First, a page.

The filling consists of a combination of fresh basil, Parmigiano-Reggiano cheese, and part-skim ricotta cheese, while fresh mozzarella slices and grated fontina cheese are reserved for layering. This mix of cheeses provides a decadent creaminess and salty flavor profile that reduces a need for additional salt in the recipe overall. If you are feeling ambitious, you can make your tomato sauce from scratch. However, a good-quality jar of store-bought tomato sauce is what the recipe calls for. (Give yourself a break there’s enough steps in eggplant Parm as is.)

Once the eggplant slices are baked up crisp, you can begin assembling. This is always the most enjoyable part of making any kind of layered baked dish. Start with some sauce on the bottom of the pan, next layer the eggplant slices, followed by a few heavy dollops of the ricotta cheese mixture, and then top with the mozzarella slices and shredded fontina. Repeat this process until your glass baking dish is loaded.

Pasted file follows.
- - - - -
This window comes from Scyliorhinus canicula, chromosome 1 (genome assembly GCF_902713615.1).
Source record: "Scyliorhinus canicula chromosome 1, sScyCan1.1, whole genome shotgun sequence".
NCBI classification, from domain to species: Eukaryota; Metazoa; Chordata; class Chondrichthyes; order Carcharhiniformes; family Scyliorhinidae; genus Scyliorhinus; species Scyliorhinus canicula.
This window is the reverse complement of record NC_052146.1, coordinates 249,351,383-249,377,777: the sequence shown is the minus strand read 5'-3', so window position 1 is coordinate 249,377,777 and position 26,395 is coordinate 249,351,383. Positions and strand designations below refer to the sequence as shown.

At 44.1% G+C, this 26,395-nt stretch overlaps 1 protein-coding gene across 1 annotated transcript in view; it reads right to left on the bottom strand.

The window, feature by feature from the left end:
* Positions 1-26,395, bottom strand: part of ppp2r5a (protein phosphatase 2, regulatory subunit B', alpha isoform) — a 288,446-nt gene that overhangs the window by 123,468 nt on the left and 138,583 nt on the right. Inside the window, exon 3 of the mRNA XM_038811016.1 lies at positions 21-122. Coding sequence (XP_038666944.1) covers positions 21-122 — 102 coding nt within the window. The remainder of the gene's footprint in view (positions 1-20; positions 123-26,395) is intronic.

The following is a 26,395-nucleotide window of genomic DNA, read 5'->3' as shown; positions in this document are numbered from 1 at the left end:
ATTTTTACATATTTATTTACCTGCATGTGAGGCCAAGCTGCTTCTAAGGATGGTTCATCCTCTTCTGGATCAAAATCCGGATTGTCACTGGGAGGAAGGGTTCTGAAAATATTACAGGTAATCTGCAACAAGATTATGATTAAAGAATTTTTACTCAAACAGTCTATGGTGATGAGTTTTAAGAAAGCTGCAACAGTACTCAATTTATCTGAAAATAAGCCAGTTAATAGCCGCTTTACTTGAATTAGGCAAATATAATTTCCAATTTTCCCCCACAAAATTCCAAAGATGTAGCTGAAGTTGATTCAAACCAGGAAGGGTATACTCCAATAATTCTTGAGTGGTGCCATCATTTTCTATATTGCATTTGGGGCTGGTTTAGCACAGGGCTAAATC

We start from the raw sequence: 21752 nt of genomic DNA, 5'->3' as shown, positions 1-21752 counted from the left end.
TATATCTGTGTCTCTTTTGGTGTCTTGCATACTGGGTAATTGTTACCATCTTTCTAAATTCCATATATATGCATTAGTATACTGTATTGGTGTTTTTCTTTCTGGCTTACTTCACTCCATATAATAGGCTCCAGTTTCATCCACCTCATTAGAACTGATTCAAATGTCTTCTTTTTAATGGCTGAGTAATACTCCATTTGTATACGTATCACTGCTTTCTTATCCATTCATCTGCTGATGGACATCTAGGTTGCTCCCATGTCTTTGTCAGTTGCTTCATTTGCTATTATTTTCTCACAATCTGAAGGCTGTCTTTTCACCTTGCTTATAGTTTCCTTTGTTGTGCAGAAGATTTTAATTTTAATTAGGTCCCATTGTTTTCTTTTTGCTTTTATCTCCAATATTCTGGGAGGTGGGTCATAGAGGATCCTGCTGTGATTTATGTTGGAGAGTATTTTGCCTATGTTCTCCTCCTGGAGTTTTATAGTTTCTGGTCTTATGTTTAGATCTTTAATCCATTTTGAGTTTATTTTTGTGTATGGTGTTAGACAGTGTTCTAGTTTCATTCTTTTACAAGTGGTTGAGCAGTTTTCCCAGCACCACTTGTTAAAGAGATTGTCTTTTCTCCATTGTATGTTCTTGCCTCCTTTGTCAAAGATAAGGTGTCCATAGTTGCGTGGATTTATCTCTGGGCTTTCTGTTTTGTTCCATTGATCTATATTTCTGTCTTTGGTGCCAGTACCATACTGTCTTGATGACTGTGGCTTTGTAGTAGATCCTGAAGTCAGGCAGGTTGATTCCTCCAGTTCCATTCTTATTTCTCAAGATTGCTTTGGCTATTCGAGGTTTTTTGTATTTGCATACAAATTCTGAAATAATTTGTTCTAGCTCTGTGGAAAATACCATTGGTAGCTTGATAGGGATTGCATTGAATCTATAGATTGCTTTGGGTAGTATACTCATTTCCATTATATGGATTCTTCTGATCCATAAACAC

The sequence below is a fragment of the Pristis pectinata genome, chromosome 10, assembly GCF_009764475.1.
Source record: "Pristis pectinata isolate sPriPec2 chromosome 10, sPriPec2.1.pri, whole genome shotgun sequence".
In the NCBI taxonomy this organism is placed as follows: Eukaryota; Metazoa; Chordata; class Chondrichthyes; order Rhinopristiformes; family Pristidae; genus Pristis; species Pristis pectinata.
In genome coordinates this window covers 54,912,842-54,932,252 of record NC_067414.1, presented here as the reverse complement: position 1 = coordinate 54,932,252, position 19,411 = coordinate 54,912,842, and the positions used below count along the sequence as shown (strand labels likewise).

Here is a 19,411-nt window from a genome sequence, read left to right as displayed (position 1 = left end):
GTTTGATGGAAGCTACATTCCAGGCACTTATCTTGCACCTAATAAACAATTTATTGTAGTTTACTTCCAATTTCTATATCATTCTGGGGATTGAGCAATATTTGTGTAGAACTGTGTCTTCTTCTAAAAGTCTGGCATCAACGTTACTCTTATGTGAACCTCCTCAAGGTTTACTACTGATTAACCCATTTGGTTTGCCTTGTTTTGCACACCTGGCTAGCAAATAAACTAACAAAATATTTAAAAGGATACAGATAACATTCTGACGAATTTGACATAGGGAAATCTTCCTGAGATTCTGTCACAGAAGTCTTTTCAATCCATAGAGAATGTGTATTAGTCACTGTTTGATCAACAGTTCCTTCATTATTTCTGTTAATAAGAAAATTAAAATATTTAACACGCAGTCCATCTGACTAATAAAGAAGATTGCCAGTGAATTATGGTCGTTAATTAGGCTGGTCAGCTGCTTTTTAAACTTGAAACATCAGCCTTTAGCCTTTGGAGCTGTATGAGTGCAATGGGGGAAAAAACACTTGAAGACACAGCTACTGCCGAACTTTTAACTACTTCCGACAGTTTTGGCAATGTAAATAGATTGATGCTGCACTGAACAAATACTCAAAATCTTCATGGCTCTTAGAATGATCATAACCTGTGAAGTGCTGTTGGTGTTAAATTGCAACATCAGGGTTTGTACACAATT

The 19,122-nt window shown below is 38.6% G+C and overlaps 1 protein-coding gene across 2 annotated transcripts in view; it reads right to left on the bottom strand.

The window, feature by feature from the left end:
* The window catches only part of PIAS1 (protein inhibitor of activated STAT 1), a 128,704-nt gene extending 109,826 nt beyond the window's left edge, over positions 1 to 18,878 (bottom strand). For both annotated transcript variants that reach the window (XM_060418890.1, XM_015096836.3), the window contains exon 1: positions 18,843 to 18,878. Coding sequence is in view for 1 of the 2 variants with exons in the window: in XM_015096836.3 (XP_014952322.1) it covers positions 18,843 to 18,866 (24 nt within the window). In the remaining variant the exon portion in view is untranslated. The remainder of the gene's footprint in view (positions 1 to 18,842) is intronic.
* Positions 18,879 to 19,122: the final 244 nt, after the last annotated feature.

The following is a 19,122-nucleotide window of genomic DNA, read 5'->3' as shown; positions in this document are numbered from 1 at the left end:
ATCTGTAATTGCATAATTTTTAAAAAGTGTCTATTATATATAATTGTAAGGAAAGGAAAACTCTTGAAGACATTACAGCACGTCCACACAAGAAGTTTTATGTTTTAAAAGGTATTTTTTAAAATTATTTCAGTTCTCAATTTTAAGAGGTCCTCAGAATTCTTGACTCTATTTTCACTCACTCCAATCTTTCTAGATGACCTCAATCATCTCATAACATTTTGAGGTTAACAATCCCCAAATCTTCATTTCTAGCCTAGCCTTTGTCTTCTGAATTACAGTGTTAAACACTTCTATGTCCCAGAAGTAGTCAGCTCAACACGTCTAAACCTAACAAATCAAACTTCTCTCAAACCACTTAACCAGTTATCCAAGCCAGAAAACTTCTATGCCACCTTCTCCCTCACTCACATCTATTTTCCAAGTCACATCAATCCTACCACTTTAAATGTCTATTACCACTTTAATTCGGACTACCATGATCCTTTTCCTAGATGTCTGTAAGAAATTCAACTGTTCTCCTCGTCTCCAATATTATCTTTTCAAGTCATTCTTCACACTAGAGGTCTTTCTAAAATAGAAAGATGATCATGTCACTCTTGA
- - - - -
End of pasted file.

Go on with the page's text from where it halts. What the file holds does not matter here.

At this point, you should step away from the dish and marvel at the effort that you’ve put forward. Cover it with foil, pop it into the oven and bake for about 35 minutes. Afterward, remove the foil and garnish the dish with a little more mozzarella and fontina cheese for a melty and stunning finish. Get your Instagram picture snapping on as the dish comes out bubbling from the oven because this is definitely a masterpiece worth showing off. Just be ready for your DMs to fill up with a few, “No invite??” messages.


This is The Only Eggplant Parmesan Recipe That You Will Ever Need

Skip the heavy carbs and go straight for the veggies in this flavorful Italian dish.

I’ve made eggplant Parmesan a handful of times, and I’ll be the first to admit—making this dish is a labor of love. You really have to be in the mood for the tomato-y, cheesy, and crispy-crusted eggplant bake. Traditionally known as Melanzane alla Parmigiana, the Italian dish consists of fried eggplant slices that are layered with tomato sauce and cheese. It mimics the assembly process of preparing a pan of lasagna, however, instead of browning ground meat, you are frying eggplant, which is a task within itself. Of course, when it’s all said and done and that bubbling hot dish comes out of the oven, you will know it was all worth it.